Loyalty - MetroFamily Magazine
MetroFamily Magazine

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Too often we all feel the pull of wanting to be a part of the “in crowd.” Whether it is wearing the right jeans, listening to a certain band on the iPod, or driving the right car, too many of us can fall into the trap of using material objects to be popular. But being popular doesn’t always mean that we have friends we can count on. Loyalty is the quality or state of being faithful to a person or institution to whom fidelity is due. Loyalty comes from the Latin word lex, meaning law. Loyalty is based on principle and commitment, rather than circumstance. When stress and difficulties challenge those commitments, loyalty responds with resolute faithfulness.

In Nature
Canada Geese illustrate loyalty by guarding their nests and chicks against all intruders. The majestic birds also remain faithful to one mate throughout their lifetime, which can be as long as 20 years. Although Canada Geese are protected under the Migratory Bird Act, a law which saved the species from extinction in the 1920s, many of the birds live in one location year-round. Canada Geese have become part of our developed landscape, favoring parks, campuses, and golf courses.

I Will Statements

  • I will serve my family and teachers.
  • I will encourage others in hard times.
  • I will not mock authorities.
  • I will point out the good in others.
  • I will honor my country.

Teachable Moments
It is easy to fall into a pit of negativity or complaining about siblings or teachers. One negative encounter can be the catalyst for an avalanche of “glass-half empty” comments. When you hear family members making negative comments about someone, challenge them to instead say something positive about that person. You might even want to make it part of your evening routine for each family member to compliment one thing about other family members. This positive reinforcement builds stronger bonds between siblings and increases loyalty among family members. (And, the bottom line is that happy thoughts decrease stress and lower blood pressure, making things better for both the complimenter and the complimentee.)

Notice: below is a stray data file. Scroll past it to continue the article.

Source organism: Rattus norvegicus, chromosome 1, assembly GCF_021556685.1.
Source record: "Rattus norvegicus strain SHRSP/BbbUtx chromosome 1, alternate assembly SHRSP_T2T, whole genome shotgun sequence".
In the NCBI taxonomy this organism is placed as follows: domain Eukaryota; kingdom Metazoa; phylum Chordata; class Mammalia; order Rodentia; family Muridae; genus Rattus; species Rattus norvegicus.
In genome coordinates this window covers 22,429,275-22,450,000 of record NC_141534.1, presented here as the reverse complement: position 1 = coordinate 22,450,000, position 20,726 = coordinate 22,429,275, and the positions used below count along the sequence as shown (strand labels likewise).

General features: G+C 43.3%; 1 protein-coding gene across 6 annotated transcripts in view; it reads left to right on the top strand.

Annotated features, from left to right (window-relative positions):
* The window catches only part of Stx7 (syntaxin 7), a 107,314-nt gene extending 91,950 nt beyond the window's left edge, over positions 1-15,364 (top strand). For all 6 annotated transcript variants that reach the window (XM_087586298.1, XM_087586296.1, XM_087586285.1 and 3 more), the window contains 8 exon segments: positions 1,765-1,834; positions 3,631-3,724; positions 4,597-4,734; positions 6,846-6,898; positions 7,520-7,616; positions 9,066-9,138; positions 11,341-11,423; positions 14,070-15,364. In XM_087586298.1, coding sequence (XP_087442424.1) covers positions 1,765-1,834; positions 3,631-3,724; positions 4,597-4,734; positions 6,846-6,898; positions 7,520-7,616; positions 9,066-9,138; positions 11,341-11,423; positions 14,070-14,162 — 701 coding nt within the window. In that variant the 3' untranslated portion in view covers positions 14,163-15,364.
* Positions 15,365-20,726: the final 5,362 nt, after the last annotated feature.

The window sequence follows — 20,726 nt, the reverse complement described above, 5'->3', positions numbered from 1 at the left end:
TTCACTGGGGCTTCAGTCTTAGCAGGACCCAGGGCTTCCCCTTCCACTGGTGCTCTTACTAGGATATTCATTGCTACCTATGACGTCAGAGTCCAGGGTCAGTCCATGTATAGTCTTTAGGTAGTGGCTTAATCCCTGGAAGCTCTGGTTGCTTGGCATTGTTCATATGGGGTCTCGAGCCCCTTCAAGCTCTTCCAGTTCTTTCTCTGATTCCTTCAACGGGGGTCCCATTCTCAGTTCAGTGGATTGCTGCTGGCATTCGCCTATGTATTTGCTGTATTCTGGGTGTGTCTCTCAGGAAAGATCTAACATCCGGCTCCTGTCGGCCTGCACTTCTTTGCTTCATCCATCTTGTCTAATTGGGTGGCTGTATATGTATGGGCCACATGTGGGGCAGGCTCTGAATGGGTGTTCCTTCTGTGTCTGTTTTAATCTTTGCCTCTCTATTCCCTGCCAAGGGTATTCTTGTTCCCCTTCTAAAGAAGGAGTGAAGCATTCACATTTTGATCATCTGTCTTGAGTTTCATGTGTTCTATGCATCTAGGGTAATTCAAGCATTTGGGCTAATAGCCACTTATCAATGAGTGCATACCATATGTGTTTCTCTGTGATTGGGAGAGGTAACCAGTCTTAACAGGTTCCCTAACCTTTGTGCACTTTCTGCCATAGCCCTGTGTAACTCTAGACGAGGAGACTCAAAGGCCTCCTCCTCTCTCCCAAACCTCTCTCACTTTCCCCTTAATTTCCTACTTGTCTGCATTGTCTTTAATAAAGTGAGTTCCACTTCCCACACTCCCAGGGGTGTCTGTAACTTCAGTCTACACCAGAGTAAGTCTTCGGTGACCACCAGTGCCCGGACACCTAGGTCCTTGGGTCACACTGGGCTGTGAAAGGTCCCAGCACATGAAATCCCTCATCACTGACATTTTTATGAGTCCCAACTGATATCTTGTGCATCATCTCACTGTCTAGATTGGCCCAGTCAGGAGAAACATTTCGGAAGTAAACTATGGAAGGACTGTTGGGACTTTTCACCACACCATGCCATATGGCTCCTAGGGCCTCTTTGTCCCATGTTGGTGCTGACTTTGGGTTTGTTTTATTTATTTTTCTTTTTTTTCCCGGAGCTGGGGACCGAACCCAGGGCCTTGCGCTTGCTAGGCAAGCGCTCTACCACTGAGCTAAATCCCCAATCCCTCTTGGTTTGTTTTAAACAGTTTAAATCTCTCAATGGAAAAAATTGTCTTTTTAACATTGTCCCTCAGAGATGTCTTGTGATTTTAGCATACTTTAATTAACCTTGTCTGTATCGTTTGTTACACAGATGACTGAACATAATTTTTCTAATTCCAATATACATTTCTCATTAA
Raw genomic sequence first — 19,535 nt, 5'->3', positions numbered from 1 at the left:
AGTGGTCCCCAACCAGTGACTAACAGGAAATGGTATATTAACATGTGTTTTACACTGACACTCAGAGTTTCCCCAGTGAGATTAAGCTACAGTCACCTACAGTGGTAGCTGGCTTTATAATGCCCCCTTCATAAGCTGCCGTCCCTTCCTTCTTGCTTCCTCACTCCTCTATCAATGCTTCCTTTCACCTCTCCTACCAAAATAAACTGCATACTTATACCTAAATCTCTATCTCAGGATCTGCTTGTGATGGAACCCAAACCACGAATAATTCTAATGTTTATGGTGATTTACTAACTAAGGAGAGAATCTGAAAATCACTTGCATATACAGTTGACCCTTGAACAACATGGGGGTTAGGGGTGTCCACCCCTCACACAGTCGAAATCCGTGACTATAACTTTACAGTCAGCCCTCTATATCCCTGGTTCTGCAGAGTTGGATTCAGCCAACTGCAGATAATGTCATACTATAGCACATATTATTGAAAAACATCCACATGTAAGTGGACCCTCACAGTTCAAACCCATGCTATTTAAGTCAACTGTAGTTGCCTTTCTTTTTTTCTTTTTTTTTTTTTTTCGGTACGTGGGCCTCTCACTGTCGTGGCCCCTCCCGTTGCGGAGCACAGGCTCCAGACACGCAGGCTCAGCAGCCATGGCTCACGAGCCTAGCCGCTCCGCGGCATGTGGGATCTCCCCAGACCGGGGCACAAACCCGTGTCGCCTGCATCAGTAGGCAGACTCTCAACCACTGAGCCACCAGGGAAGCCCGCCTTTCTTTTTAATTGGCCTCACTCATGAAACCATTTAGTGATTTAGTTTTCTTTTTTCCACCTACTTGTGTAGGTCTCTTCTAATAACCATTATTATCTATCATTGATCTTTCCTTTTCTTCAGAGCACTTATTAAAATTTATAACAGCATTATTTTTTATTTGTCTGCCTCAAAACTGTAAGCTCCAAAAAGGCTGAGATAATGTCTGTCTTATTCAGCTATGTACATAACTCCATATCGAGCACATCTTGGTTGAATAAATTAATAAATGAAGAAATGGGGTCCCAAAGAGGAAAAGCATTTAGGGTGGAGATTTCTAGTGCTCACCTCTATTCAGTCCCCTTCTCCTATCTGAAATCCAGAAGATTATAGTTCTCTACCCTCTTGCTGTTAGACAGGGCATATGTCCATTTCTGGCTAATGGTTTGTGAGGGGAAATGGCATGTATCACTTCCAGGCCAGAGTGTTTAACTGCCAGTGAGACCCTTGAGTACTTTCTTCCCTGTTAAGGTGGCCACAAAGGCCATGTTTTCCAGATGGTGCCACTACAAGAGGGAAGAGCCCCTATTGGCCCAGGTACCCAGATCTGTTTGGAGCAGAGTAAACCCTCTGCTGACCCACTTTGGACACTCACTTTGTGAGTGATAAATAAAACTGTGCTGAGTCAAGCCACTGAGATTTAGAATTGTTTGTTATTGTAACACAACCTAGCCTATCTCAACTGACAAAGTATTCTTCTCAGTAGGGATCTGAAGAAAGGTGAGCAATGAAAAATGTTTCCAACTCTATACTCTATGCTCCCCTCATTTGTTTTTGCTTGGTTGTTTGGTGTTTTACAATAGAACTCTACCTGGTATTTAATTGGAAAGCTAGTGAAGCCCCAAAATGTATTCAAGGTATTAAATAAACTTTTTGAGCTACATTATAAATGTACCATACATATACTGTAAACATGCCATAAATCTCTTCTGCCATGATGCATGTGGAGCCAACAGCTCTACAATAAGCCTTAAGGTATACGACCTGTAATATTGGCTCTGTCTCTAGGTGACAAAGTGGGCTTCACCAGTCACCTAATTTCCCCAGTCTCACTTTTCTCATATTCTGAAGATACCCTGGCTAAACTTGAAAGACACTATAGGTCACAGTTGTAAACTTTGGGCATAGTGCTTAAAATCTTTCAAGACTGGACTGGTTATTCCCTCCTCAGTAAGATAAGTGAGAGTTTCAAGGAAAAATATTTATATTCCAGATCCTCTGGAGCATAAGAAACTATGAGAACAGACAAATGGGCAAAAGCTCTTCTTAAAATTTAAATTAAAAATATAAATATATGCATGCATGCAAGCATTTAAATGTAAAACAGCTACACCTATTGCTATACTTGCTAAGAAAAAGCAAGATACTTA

Election days offer excellent opportunities to show loyalty to our country. The polls will be open that day and we are given the responsibility to select those who will lead our state and represent Oklahoma in Congress. Based on voter turnout, many people have put aside this responsibility. But the vote of the people is a cornerstone of our democracy. Set a good example by taking your children with you when you go to the polls.

This month’s “I will” statements touch on a wide range of topics. Discuss what each statement means with your family and decide together if there is one you would like to focus on. You can also set goals to make the “I will” statements a part of your daily routine. Taking about the challenges and progress made on those goals can enhance family bonding and strengthen loyalty.

Two of the most fun examples of loyalty are the movies Toy Story and Toy Story 2. These computer-animated adventures explore the bonds of friendship and illustrate loyalty –whether you are a cowboy or a space cadet.

  • The Fine Art of Friendship by Ted W. Engstrom reminds adult readers of the importance of building and maintaining quality relationships.
  • Young readers will enjoy The Little Green Goose by Adele Sansone. The fanciful tale explores the loyalty between a parent and a child.
  • Junie B., First Grader (At Last!) by Barbara Park is a beginning chapter book that looks at the ups and downs of making new friends and keeping old ones.

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